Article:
Assess the claim that an uncensored press is

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Assess the claim that an uncensored press is dangerous.
A famous saying goes- ‘The ability to do great good rarely comes without some power to do
harm’, and the free press is no exception to this general rule. This definitely holds true in today’s
world. An uncensored press has made a lot of positive impacts in today’s society-it has given rise
to pluralism, it has made people aware on various issues and it has brought down totalitarian
regimes. However, the media has also shown its negative side by defaming public figures, by
instigating violence and endangering the justice system when left completely on its own. Thus,
an uncensored press can be dangerous as well as beneficial depending on various circumstances.
An uncensored press is more an advantage than a danger in democratic societies when it acts as a
human rights watchdog and a promoter of discussion. Firstly, it will expose wrongdoings of
people in power and make them accountable for the crimes they have committed. For example,
by exposing the war crimes committed by Sri Lankan forces during their offensive against the
Tamil Tigers, the media fuelled UN’s attempt to bring criminals to justice. Furthermore, the
international media has also been able to publicize corruption taking place in the Iraqi
administration which compelled the government to enforce strict laws regarding this national
issue. Dictator Fernando Marcos of Philipines was also ousted from power after media’s
revelation of his corrupt administration. An uncensored press will also promote dialogue and
discussion since it allows ideas to flow freely without any restrictions. By publishing a variety of
viewpoints, the media will promote pluralism and permit citizens to express their discontent
regarding the government or any other issue. When this is done, much needed changes are made.
The media’s coverage of discrimination of Dalits and women in rural areas has led many human
rights activists to campaign about these serious issues in an effort to change people’s mentality
towards women and Dalits.
By educating the public about various issues, an uncensored press will benefit the society in
various ways. Firstly, the press helps the citizens in keeping abreast with latest news and also
acts as a tool for the government to launch various public service campaigns. In 2005, when
many Nepalis died of epilepsy, the media played an integral role in providing awareness about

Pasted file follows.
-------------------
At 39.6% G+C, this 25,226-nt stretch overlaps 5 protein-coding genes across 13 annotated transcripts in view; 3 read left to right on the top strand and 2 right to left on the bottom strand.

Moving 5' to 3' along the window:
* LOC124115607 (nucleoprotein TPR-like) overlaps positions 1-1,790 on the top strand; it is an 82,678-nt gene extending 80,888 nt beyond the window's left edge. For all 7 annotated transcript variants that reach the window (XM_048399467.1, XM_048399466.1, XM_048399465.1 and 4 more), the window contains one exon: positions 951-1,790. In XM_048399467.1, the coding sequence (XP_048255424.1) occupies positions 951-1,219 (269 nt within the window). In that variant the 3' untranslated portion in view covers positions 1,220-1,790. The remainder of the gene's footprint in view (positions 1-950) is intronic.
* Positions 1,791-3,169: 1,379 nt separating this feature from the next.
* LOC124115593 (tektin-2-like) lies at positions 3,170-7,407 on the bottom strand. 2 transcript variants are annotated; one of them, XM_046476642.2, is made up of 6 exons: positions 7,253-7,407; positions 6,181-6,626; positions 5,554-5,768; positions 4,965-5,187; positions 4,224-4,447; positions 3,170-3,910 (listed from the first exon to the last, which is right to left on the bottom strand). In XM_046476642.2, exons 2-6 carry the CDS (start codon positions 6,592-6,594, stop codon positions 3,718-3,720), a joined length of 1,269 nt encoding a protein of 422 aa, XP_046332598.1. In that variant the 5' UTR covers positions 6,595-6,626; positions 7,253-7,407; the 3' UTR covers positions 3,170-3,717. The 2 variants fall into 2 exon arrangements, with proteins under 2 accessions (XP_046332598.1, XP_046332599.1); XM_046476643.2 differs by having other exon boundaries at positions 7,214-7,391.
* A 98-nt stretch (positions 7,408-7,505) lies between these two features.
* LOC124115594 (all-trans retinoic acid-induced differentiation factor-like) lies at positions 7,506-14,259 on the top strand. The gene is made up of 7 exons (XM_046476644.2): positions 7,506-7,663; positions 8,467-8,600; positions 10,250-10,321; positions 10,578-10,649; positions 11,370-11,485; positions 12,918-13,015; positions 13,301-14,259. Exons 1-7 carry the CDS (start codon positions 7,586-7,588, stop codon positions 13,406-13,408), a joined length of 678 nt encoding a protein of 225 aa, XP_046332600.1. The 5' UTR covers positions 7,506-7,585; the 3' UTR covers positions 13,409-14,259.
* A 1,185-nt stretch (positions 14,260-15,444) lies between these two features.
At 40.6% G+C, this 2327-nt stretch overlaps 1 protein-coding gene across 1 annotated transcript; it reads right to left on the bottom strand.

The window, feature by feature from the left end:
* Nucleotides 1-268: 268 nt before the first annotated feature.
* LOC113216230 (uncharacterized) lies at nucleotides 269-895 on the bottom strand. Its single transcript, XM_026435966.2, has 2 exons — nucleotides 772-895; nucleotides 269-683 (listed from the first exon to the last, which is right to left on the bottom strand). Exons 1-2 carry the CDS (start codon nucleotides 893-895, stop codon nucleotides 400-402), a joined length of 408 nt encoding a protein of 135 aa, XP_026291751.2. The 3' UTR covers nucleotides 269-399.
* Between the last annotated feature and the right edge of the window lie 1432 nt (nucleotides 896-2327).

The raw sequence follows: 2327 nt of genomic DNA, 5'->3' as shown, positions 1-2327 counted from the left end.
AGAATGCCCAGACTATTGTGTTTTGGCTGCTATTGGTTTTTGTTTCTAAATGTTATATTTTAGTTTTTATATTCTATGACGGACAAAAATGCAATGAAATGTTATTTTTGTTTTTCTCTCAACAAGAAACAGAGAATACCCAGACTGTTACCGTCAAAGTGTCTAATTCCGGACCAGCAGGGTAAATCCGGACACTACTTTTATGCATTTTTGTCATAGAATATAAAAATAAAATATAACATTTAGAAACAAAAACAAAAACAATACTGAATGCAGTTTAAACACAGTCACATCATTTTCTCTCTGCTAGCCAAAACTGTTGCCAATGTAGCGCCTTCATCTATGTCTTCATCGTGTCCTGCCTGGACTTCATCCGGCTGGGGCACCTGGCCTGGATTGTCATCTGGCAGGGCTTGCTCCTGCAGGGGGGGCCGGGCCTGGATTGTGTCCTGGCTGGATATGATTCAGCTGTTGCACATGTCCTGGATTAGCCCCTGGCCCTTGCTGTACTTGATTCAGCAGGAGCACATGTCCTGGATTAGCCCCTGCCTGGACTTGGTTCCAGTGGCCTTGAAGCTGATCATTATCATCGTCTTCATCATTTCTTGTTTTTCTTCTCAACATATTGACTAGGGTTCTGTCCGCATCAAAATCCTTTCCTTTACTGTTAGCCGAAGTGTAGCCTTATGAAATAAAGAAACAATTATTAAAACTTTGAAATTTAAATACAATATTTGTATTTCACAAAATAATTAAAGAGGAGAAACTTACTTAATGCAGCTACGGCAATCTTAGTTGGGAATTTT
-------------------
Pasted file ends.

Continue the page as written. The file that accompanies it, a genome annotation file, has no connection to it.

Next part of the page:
the disease through radio broadcasts and newspaper publications. Similarly, the media can play
an equally important role in disseminating information on drug abuse and HIV/AIDS which still
remain grave problems for our nation. For example, the act of expelling three HIV infected
children was given so much public scrutiny that social activists launched campaigns in rural
districts stressing that touching or talking with each other will not transmit this disease.
Furthermore, when a press does not provide authentic information to its citizens, it will trigger
false rumors, depriving the public of the truth. Many countries such as Iran and other Middle
East countries deny that Holocaust took place. Moreover, developed countries like US also
allege that global warming is just a farce and suppress news relating to climate change. As a
result, when the public is not aware of the past mistakes committed like the Holocaust and the
Tianamen Square Massacre; there is a possibility that such mistakes can be repeated again. In
addition, when coverage of information relating to poverty, global warming and hunger are
restricted, it will not augur well for the entire community since these issues will not be
addressed.
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However, an uncensored press is dangerous when it defames public figures and infringes
people’s right to privacy. An uncensored press tends to libel public figures thus violating Article
15 of UNHRD which states that ‘everyone has the right not to be defamed.’ When public figures
are libelled by the media, it will spoil people’s opinion of them, they will be scorned by the
public and in most cases, they will find their career being shattered by false accusations. Such
was the case when Richard Jewel was accused of masterminding the 1996 Olympic Games in
Atlanta which turned out to be a false accusation. Furthermore, to charge somebody with an
offense that they are not responsible for is a totally unjustified. An uncensored press will also
become a threat to corporations since it is more likely to reveal confidential information. Firstly,
when clandestine information of a product regarding the ingredients and processes of production
is leaked through the media, the other firms will attempt to manufacture the same product and
sell it at a cheaper price. Coca Cola, Apple and other corporations found themselves victims